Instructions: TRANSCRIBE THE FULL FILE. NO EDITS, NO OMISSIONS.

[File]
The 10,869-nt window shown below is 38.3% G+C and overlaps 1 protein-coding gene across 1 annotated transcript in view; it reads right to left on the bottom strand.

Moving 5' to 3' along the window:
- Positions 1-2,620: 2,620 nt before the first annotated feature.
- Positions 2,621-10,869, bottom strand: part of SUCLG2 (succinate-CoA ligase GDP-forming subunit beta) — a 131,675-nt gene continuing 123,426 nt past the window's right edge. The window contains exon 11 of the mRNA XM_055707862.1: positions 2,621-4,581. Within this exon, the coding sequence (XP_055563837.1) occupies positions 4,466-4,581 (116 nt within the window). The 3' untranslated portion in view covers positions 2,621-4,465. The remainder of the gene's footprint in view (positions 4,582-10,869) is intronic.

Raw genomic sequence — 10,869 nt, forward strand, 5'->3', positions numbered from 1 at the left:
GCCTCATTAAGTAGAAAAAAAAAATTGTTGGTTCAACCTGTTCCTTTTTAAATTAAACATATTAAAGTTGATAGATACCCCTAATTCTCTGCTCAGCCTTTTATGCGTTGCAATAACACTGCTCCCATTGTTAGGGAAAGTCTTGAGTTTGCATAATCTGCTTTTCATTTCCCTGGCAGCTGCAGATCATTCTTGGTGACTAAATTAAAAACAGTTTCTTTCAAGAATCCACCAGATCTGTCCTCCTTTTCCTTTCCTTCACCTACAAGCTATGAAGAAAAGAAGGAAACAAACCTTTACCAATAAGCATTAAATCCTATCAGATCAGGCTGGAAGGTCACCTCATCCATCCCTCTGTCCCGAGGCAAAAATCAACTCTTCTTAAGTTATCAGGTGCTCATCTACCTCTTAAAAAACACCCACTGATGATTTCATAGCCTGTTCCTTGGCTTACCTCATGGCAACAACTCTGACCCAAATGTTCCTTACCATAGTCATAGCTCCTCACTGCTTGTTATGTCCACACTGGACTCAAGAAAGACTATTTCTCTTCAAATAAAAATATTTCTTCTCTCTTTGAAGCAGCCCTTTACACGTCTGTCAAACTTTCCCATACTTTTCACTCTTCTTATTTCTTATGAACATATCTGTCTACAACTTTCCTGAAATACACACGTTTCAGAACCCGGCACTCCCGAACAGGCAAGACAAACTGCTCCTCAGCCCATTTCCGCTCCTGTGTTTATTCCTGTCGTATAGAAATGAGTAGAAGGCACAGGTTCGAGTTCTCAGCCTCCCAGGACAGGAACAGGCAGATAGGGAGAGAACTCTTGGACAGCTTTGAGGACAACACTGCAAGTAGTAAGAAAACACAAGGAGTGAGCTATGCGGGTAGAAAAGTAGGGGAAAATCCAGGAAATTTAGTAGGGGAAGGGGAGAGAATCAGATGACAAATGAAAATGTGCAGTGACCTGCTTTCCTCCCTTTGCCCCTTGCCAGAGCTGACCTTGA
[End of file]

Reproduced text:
The 10,869-nt window shown below is 38.3% G+C and overlaps 1 protein-coding gene across 1 annotated transcript in view; it reads right to left on the bottom strand.

Moving 5' to 3' along the window:
- Positions 1-2,620: 2,620 nt before the first annotated feature.
- Positions 2,621-10,869, bottom strand: part of SUCLG2 (succinate-CoA ligase GDP-forming subunit beta) — a 131,675-nt gene continuing 123,426 nt past the window's right edge. The window contains exon 11 of the mRNA XM_055707862.1: positions 2,621-4,581. Within this exon, the coding sequence (XP_055563837.1) occupies positions 4,466-4,581 (116 nt within the window). The 3' untranslated portion in view covers positions 2,621-4,465. The remainder of the gene's footprint in view (positions 4,582-10,869) is intronic.

Raw genomic sequence — 10,869 nt, forward strand, 5'->3', positions numbered from 1 at the left:
GCCTCATTAAGTAGAAAAAAAAAATTGTTGGTTCAACCTGTTCCTTTTTAAATTAAACATATTAAAGTTGATAGATACCCCTAATTCTCTGCTCAGCCTTTTATGCGTTGCAATAACACTGCTCCCATTGTTAGGGAAAGTCTTGAGTTTGCATAATCTGCTTTTCATTTCCCTGGCAGCTGCAGATCATTCTTGGTGACTAAATTAAAAACAGTTTCTTTCAAGAATCCACCAGATCTGTCCTCCTTTTCCTTTCCTTCACCTACAAGCTATGAAGAAAAGAAGGAAACAAACCTTTACCAATAAGCATTAAATCCTATCAGATCAGGCTGGAAGGTCACCTCATCCATCCCTCTGTCCCGAGGCAAAAATCAACTCTTCTTAAGTTATCAGGTGCTCATCTACCTCTTAAAAAACACCCACTGATGATTTCATAGCCTGTTCCTTGGCTTACCTCATGGCAACAACTCTGACCCAAATGTTCCTTACCATAGTCATAGCTCCTCACTGCTTGTTATGTCCACACTGGACTCAAGAAAGACTATTTCTCTTCAAATAAAAATATTTCTTCTCTCTTTGAAGCAGCCCTTTACACGTCTGTCAAACTTTCCCATACTTTTCACTCTTCTTATTTCTTATGAACATATCTGTCTACAACTTTCCTGAAATACACACGTTTCAGAACCCGGCACTCCCGAACAGGCAAGACAAACTGCTCCTCAGCCCATTTCCGCTCCTGTGTTTATTCCTGTCGTATAGAAATGAGTAGAAGGCACAGGTTCGAGTTCTCAGCCTCCCAGGACAGGAACAGGCAGATAGGGAGAGAACTCTTGGACAGCTTTGAGGACAACACTGCAAGTAGTAAGAAAACACAAGGAGTGAGCTATGCGGGTAGAAAAGTAGGGGAAAATCCAGGAAATTTAGTAGGGGAAGGGGAGAGAATCAGATGACAAATGAAAATGTGCAGTGACCTGCTTTCCTCCCTTTGCCCCTTGCCAGAGCTGACCTTGA